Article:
Being mentally ill doesn't make a person dangerous. It shouldn't make them and their families outcasts. If we open our ears as well as our minds we may be surprised by what we hear. Instead of placing the blame on others, maybe we need to fix the attitudes that create the blame in the first place.

Dale: With the support and understanding of my family I'm getting back on track, and I know I can really go a long way. More than anything now I want to be as self-sufficient as possible. Before my illness set in I had really big dreams, you know: success. Today success is being able to pay the rent on our apartment, and hold down a job that pays a decent wage. I hope that one day I'll be able to pursue bigger dreams again.

I can't tell you how hard it's been. It's like every day is a new battle. Still, I'm winning more of them than I used to. And with each little victory, I enjoy being alive that much more.

Claire: I've been through the tough days where it feels like all of my neighbours hate me, my family dislikes me and Dale and Judy utterly reject me. But it's getting better. The more I listen to them and try - really try - to understand Dale, the better things go.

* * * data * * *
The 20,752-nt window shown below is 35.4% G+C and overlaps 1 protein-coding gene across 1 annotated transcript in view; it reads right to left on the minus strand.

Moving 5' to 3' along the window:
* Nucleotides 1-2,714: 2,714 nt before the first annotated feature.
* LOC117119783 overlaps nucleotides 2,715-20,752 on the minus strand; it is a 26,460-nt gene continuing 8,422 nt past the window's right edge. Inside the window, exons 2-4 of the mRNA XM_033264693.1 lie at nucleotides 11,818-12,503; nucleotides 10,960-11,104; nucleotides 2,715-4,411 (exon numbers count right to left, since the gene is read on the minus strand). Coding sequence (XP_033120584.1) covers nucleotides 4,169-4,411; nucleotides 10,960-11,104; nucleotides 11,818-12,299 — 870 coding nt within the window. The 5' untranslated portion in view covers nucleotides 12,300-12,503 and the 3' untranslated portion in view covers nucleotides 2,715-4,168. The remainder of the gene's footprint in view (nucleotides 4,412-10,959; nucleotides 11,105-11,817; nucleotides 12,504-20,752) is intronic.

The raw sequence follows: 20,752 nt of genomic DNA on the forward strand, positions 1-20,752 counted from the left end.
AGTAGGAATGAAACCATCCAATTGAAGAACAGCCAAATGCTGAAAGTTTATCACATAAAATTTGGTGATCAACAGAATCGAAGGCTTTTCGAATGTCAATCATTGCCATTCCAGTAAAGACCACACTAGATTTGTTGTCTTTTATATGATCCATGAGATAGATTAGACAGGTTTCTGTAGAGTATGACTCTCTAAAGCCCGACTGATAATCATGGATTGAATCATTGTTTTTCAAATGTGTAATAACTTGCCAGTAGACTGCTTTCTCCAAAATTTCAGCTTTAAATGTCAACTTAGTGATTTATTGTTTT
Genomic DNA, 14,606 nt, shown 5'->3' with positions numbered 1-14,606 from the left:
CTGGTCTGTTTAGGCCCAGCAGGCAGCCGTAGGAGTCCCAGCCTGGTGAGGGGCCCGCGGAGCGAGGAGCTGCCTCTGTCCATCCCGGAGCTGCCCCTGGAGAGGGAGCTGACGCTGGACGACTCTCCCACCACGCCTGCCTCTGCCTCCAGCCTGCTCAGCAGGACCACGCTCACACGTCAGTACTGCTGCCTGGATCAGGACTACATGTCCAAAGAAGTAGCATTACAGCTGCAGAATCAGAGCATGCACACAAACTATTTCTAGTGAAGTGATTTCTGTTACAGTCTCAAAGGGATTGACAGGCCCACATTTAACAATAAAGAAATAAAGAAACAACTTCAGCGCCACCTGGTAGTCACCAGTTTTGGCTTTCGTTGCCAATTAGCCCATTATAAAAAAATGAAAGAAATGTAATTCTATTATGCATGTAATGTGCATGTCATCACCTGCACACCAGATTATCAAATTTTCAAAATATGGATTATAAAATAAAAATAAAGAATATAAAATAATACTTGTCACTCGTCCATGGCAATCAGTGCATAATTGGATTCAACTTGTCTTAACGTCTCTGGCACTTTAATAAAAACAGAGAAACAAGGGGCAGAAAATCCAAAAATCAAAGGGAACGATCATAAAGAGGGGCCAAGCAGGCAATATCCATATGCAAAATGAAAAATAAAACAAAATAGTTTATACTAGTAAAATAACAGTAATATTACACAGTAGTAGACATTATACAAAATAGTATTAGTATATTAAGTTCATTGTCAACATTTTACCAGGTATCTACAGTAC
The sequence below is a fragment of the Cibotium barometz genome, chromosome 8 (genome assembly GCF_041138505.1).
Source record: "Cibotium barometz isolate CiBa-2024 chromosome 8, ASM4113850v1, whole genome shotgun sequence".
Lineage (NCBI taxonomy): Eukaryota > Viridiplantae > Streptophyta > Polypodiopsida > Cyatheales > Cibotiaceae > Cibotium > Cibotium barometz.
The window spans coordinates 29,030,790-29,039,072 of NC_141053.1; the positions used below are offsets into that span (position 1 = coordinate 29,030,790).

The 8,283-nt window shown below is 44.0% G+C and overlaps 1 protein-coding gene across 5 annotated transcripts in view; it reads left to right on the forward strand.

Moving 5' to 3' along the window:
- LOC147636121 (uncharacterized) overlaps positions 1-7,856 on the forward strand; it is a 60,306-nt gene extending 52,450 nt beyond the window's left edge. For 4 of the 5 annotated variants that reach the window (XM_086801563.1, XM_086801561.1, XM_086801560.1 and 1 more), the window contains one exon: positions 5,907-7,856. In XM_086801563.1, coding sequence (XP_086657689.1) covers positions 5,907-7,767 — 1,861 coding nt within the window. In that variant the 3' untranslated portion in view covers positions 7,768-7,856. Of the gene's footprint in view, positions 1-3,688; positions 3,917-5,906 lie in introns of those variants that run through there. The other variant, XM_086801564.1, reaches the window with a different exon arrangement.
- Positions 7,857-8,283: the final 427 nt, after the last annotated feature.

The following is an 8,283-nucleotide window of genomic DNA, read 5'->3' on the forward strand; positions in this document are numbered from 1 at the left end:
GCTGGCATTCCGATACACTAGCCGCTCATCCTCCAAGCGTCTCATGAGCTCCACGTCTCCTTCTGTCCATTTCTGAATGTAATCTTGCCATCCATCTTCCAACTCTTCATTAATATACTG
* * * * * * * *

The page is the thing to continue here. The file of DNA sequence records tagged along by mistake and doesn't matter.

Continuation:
Dale: It's like I go through cycles where I need my family to be close and where I need time to work things out for myself. I know that can make me hard to be with sometimes. Still, that's just what I'm asking my family, friends and doctors to do: be with me, face my illness with me. If they do, and if we keep listening to each other along the way, I know we'll survive - I know we can get through anything.


The Canadian Psychiatric Association would like to thank those persons diagnosed with a mental illness and those family members with mental illness in the family for their contribution to this brochure.
this is a good article. Thanks!

and this

every day is a new battle
is so true and i guess every day we get through, that we survive, no matter how badly sometimes, is also a victory. even if it seems very small.